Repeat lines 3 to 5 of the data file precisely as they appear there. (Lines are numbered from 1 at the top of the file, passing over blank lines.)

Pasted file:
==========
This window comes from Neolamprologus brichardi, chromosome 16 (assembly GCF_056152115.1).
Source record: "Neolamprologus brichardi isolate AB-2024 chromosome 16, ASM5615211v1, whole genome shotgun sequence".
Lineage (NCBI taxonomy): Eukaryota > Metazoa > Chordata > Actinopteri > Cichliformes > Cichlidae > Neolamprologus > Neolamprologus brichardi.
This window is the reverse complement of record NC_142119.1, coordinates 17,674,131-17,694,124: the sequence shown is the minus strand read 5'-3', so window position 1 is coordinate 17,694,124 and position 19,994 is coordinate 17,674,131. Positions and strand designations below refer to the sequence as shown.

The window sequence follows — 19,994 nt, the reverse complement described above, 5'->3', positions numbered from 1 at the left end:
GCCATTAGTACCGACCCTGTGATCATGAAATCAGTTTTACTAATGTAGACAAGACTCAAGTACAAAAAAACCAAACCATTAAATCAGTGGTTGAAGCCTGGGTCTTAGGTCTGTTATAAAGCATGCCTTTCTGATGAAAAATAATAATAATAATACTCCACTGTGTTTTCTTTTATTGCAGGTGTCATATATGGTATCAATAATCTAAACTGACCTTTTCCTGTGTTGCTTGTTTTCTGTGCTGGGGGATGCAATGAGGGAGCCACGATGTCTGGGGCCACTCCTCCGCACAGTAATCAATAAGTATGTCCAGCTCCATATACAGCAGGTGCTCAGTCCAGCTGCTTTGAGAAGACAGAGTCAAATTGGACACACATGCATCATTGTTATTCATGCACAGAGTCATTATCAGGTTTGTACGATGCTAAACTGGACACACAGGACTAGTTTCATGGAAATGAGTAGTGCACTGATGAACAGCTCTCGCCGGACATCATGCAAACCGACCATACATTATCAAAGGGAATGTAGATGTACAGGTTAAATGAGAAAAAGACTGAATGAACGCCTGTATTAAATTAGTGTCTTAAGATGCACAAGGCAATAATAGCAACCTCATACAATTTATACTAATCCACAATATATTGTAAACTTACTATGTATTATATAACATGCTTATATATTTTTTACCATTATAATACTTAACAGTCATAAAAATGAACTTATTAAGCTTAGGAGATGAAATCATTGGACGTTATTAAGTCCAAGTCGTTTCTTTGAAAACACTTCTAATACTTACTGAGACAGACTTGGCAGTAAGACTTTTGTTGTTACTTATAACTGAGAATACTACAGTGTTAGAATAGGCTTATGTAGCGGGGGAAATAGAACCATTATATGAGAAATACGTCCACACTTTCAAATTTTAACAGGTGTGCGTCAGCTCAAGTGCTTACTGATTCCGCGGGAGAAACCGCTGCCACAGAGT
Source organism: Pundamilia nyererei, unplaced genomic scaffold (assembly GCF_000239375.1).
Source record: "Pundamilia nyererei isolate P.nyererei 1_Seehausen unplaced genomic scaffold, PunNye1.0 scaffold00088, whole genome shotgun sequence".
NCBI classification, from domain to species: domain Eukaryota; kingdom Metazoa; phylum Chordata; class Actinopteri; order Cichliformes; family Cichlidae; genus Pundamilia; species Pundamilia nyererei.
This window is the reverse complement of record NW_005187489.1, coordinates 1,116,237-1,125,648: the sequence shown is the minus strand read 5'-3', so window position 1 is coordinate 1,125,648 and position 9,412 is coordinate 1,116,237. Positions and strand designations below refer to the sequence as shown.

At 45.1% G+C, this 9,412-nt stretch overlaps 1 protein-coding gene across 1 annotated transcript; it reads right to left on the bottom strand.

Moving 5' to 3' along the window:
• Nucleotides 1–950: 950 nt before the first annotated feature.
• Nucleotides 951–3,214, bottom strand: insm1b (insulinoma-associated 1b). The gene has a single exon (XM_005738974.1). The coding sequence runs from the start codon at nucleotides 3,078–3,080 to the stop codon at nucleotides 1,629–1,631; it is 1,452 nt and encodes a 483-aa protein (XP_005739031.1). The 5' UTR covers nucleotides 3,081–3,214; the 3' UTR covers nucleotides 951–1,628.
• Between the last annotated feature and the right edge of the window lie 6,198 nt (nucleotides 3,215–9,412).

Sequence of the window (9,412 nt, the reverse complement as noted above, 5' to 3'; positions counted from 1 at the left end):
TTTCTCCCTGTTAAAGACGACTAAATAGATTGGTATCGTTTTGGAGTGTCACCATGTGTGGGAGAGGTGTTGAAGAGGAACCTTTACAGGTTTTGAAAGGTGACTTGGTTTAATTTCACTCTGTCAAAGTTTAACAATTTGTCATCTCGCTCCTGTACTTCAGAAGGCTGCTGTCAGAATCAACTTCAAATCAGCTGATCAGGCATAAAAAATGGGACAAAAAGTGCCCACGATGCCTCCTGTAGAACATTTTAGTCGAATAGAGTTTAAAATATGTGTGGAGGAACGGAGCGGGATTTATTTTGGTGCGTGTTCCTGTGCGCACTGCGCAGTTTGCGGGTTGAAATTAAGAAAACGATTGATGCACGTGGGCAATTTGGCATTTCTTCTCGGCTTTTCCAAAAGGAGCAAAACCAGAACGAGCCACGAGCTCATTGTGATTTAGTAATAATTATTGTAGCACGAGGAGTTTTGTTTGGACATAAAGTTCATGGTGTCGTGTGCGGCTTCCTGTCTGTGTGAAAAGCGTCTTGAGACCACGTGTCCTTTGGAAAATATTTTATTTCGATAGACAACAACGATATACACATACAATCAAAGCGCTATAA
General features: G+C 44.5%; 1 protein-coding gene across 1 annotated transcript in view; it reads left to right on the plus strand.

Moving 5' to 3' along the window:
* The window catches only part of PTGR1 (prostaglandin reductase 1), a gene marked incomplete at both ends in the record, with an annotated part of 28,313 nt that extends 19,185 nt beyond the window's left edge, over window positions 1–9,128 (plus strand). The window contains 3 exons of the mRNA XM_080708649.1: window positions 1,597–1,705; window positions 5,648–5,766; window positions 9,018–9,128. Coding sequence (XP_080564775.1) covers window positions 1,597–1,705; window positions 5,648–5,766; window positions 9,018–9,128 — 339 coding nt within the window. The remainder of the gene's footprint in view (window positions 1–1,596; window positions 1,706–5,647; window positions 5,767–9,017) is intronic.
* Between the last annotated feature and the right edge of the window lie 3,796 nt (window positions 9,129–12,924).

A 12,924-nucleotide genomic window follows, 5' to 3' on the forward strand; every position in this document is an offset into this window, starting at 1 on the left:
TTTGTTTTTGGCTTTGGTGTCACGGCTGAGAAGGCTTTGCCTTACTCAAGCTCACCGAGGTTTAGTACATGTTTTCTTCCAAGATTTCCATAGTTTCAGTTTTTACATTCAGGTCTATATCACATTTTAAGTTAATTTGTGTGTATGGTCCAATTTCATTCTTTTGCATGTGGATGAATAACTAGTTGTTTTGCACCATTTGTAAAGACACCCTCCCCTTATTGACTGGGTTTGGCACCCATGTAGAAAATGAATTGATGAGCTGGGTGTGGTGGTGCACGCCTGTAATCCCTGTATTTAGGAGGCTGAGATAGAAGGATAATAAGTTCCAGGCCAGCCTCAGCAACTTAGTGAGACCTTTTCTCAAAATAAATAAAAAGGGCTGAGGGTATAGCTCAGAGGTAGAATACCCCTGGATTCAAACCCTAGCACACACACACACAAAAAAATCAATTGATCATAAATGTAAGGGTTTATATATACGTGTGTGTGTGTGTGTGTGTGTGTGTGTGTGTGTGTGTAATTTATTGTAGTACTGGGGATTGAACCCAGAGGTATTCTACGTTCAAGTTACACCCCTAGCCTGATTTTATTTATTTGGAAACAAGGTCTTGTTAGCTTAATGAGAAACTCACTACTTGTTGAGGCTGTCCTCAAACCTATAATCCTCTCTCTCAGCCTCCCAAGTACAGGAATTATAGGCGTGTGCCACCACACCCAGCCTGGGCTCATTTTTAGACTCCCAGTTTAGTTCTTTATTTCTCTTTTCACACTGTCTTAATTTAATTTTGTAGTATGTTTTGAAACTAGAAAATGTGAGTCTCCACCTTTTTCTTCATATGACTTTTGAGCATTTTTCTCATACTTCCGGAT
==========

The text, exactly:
Lineage (NCBI taxonomy): Eukaryota > Metazoa > Chordata > Actinopteri > Cichliformes > Cichlidae > Neolamprologus > Neolamprologus brichardi.
This window is the reverse complement of record NC_142119.1, coordinates 17,674,131-17,694,124: the sequence shown is the minus strand read 5'-3', so window position 1 is coordinate 17,694,124 and position 19,994 is coordinate 17,674,131. Positions and strand designations below refer to the sequence as shown.

The window sequence follows — 19,994 nt, the reverse complement described above, 5'->3', positions numbered from 1 at the left end: